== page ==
Marisa Buchanan/NBC
Jan. 4: Banda Aceh is filled with incongruous scenes, like this boat in a parking lot miles from the ocean.
By “Nightly News” producer
NBC News
updated 1/4/2005 6:18:28 PM ET 2005-01-04T23:18:28

It’s the people staring that struck me at first. As we got off the plane there were hundreds of displaced people at the airport staring, hoping to find a way out of this unimaginable broken town. People here are hungry, homeless and beaten down. The tsunami ripped apart a place already troubled by civil war.

The sheer number of deaths is evident on every corner downtown — shops, homes and buildings collapsed, cars bent in odd shapes, people with faces covered in scarves and masks searching endlessly through the rubble.

It was a feat to outrun the water that day, it's plain to see — the waves consumed this beachfront city whole.

The smell hit me right away as I got out of the car to look around the main mosque in town. Although they are still collecting bodies on the opposite side of the street, they are planting trees at the mosque — I can only surmise that they are attempting to provide some sort of beauty again to their most holy site. But beauty is not a word to be uttered here now. It's littered to the extremes, everything is in pieces with mud and standing water gluing it all together.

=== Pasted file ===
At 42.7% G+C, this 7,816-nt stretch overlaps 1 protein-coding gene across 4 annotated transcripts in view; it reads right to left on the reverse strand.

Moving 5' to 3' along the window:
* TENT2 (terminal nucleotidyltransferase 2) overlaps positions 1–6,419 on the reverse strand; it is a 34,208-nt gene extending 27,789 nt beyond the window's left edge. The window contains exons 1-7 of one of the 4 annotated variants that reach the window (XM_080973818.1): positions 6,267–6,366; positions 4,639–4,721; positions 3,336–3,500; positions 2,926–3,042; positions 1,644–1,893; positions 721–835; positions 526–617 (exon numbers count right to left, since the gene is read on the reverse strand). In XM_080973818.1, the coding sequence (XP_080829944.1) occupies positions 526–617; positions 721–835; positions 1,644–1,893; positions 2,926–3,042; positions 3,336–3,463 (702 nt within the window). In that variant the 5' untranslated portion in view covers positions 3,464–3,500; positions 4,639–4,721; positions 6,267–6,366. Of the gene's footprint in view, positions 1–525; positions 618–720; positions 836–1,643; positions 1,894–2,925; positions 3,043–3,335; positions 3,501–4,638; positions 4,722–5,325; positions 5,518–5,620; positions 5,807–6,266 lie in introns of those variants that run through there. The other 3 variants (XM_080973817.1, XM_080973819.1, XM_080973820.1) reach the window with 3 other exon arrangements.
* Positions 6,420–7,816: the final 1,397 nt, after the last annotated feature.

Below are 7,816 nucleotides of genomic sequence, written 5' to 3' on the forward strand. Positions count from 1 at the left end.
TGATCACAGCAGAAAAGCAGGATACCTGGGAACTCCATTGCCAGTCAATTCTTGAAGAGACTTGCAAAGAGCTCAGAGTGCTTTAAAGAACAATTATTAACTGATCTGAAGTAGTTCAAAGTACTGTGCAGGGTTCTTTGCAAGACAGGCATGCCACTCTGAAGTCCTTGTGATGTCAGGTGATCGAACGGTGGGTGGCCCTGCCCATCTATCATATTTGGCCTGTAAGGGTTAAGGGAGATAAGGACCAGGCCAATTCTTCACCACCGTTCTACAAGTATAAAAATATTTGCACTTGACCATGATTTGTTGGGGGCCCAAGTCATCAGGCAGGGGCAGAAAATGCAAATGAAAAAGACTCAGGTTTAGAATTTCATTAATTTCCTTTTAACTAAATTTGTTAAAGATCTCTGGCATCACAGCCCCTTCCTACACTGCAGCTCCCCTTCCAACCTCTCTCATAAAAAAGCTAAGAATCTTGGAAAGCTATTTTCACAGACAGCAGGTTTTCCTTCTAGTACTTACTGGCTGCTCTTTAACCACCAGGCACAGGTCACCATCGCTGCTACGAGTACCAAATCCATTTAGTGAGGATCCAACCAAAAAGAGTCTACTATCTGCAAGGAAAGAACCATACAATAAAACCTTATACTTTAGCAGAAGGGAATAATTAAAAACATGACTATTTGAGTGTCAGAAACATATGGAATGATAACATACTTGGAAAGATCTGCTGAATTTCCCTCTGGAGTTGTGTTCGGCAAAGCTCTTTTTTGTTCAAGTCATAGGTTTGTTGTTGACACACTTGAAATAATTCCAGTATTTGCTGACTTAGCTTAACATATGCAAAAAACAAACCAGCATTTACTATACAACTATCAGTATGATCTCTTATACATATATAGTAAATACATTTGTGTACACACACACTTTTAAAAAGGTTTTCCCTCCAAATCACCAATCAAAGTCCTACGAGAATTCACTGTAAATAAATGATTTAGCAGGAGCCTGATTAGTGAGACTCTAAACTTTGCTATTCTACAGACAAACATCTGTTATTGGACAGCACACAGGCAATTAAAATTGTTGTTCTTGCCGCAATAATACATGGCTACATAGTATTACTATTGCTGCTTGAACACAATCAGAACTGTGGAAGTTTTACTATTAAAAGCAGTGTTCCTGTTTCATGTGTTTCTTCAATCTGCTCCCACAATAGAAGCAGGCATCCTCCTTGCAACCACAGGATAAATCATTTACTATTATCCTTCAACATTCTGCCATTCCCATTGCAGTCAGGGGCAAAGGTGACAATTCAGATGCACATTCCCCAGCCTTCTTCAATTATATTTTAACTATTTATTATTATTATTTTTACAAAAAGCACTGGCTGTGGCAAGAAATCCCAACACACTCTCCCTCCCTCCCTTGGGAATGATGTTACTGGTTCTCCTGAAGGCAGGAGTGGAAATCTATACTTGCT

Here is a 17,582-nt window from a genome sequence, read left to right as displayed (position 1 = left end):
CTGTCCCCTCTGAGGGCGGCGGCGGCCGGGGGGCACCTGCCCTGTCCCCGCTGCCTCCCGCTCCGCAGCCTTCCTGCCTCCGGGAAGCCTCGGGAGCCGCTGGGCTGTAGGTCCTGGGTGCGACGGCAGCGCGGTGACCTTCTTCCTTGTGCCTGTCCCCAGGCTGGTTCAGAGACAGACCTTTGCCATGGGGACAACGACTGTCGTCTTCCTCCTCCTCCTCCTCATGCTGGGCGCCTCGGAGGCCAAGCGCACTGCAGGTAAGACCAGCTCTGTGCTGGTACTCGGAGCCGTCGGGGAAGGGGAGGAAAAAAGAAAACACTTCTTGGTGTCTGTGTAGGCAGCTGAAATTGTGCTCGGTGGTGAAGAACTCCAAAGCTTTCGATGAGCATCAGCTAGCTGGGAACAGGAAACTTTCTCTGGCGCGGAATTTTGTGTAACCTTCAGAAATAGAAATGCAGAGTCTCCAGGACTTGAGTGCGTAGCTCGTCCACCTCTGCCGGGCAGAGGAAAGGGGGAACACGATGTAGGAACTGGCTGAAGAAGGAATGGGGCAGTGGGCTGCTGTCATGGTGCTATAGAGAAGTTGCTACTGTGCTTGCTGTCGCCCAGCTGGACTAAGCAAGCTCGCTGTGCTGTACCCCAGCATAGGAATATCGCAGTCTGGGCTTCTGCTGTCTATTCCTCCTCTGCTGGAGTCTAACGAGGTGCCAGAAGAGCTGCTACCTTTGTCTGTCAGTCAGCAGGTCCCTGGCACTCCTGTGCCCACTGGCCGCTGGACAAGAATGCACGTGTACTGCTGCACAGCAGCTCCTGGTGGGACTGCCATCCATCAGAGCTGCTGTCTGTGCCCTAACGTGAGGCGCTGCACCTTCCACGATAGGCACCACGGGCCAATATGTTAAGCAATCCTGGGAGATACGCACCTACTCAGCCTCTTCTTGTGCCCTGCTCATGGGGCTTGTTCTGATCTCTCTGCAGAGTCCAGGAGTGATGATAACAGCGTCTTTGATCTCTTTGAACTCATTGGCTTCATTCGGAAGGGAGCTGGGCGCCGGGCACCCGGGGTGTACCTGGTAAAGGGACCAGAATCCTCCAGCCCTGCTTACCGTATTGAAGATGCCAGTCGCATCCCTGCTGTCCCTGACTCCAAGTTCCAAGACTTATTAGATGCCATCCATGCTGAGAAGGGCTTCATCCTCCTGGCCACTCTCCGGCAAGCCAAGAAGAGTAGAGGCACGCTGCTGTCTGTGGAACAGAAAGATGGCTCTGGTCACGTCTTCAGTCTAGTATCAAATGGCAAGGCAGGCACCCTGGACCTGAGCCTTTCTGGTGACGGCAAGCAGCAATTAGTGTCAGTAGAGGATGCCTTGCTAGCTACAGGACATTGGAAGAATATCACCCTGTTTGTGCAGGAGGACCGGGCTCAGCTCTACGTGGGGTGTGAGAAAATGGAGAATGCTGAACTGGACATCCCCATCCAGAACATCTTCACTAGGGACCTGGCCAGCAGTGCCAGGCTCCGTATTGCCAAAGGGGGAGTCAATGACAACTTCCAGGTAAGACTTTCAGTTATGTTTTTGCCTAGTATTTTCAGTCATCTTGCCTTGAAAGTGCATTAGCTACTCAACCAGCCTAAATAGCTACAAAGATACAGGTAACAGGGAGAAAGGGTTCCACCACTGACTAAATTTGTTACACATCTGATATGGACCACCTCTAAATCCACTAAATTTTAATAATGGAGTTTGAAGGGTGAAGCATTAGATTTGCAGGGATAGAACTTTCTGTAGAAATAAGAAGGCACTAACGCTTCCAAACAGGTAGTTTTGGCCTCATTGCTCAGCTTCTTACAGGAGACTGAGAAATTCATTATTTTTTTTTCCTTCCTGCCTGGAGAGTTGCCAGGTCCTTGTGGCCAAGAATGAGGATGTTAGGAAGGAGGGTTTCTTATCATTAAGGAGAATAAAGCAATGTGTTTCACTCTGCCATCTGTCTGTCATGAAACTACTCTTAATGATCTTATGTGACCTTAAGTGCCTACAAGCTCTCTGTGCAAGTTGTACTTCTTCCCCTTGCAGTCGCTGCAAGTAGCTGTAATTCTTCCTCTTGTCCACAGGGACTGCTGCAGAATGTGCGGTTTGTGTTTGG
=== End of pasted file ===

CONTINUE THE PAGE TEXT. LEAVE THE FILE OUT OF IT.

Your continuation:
Marisa Buchanan/NBC
Jan. 4: The disposal of bodies in Banda Aceh was too much for NBC’s “fixer,” Ashari, to bear.
We found devastation in dramatic and vivid colors — the green paint on boats, the bright pink shirt of a small refugee girl or the deep black of fields covered in mud. We discovered large fishing boats in the middle of streets that didn’t run to the beach. Boats slammed against bridges and houses. Any bit of color seemed to be brighter than ever as it contrasted so greatly with the endless mounds of debris and sludge.

We walked through a refugee camp where women rocked their babies and small children kicked soccer balls. But mostly in this place, people just sat silent and still.

One woman came up to me and said, "Please come back"; others asked how long we could stay. It seems they know this attention is fleeting but that they cannot survive this disaster without what aid it could bring them.

Water is the currency of choice — in this humid and damp area it is the only refreshment that can quench and clean — and now it comes more welcome unwrapped from containers than from the ocean.

It doesn’t seem like there is enough of any aid, yet the Achenese are not manic and desperate. They just seem shaken and bruised. There is an emotional wound here beyond the awesome physical scars — how they can face this now on Day 9 is more incomprehensible with each hour that goes by. Death has cast a hard shadow on the Achenese this year.

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